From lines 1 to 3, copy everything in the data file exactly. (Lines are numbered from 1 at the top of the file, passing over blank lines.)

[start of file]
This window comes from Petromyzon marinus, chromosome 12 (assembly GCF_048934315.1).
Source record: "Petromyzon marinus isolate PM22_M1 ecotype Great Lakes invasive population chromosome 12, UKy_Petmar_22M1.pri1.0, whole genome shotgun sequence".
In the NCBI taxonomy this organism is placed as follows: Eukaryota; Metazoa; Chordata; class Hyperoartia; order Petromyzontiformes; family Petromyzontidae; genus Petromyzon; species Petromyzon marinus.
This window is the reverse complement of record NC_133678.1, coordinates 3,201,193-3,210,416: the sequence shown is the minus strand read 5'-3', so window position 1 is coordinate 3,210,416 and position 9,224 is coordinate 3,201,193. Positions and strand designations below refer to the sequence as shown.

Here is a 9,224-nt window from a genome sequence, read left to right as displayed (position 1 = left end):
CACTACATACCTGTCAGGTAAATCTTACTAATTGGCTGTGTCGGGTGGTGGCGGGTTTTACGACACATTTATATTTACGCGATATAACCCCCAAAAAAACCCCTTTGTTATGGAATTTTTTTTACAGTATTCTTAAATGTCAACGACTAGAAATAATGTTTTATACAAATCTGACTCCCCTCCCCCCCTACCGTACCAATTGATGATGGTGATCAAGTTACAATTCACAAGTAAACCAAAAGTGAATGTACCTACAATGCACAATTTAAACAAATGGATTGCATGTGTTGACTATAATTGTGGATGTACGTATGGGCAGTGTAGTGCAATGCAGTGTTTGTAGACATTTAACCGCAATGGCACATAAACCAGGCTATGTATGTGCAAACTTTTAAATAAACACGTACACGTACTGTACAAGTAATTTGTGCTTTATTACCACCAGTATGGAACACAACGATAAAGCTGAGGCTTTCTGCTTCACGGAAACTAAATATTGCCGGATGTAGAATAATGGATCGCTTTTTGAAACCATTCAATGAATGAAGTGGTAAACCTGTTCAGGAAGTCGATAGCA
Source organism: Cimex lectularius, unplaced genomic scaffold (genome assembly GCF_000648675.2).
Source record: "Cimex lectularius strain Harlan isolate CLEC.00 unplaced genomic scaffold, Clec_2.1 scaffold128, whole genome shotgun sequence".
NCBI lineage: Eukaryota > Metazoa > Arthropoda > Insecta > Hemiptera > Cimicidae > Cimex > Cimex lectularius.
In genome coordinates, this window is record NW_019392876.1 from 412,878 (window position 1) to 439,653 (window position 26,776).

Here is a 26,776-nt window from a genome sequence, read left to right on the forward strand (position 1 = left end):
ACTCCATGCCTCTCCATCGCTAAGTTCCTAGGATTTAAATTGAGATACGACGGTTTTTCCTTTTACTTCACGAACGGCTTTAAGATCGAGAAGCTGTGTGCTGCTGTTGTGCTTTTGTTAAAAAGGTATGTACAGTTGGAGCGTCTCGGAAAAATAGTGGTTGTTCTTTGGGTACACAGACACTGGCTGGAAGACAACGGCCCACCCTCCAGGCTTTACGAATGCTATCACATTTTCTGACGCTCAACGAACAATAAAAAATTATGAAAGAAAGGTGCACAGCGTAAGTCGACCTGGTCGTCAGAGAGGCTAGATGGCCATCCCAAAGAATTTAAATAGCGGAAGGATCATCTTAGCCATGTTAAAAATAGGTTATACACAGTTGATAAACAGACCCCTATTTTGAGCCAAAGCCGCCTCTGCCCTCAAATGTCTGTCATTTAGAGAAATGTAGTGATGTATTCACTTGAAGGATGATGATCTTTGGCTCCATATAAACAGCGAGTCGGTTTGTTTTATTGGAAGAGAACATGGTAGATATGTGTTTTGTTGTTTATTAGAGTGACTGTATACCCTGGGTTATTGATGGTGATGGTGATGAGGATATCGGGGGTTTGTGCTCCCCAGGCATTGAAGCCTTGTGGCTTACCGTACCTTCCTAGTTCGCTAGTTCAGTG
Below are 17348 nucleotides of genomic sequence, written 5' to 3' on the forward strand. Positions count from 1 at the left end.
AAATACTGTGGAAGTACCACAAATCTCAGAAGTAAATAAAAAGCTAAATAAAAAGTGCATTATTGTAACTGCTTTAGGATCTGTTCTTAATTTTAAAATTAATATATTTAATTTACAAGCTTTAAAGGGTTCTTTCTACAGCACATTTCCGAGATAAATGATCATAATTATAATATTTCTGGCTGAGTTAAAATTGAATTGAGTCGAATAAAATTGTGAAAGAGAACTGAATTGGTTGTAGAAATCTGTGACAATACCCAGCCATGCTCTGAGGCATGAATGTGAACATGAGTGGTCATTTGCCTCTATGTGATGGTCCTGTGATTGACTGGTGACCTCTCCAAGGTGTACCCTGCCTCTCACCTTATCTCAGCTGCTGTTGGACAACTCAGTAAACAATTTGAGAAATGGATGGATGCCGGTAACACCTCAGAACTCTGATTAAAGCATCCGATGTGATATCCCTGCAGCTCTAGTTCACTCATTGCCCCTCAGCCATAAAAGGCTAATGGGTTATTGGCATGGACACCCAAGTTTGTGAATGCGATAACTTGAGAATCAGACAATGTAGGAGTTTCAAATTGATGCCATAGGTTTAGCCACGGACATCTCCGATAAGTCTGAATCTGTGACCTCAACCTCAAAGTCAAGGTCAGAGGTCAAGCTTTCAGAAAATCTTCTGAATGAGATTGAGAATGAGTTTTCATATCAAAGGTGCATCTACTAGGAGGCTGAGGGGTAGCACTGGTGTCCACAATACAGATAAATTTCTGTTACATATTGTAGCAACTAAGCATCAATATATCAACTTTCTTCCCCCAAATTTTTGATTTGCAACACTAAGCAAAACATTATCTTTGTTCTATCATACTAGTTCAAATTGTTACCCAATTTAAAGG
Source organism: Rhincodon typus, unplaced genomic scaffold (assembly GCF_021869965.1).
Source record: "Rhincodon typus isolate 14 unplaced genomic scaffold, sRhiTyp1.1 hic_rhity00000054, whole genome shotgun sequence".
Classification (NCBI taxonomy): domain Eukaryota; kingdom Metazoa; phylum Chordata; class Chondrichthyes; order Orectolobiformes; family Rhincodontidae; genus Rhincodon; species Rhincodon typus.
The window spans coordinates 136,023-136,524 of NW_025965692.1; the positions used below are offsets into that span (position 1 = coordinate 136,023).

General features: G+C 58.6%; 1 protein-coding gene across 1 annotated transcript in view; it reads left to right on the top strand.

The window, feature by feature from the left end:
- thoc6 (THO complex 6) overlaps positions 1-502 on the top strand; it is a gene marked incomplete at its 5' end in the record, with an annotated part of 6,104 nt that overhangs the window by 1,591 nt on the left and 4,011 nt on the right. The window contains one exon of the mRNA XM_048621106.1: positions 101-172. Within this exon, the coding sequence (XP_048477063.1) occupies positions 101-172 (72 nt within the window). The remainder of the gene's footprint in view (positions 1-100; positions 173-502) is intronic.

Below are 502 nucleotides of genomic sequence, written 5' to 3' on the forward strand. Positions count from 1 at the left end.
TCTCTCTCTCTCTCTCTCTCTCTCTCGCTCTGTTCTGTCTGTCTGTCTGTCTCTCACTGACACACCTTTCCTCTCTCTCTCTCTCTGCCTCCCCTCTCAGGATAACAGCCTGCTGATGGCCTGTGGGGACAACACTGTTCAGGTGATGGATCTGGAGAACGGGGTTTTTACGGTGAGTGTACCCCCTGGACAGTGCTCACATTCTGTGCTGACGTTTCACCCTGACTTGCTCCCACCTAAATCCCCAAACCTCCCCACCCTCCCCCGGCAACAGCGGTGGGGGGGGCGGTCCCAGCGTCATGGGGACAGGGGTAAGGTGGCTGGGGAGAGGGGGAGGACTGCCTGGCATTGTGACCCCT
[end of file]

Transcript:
This window comes from Petromyzon marinus, chromosome 12 (assembly GCF_048934315.1).
Source record: "Petromyzon marinus isolate PM22_M1 ecotype Great Lakes invasive population chromosome 12, UKy_Petmar_22M1.pri1.0, whole genome shotgun sequence".
In the NCBI taxonomy this organism is placed as follows: Eukaryota; Metazoa; Chordata; class Hyperoartia; order Petromyzontiformes; family Petromyzontidae; genus Petromyzon; species Petromyzon marinus.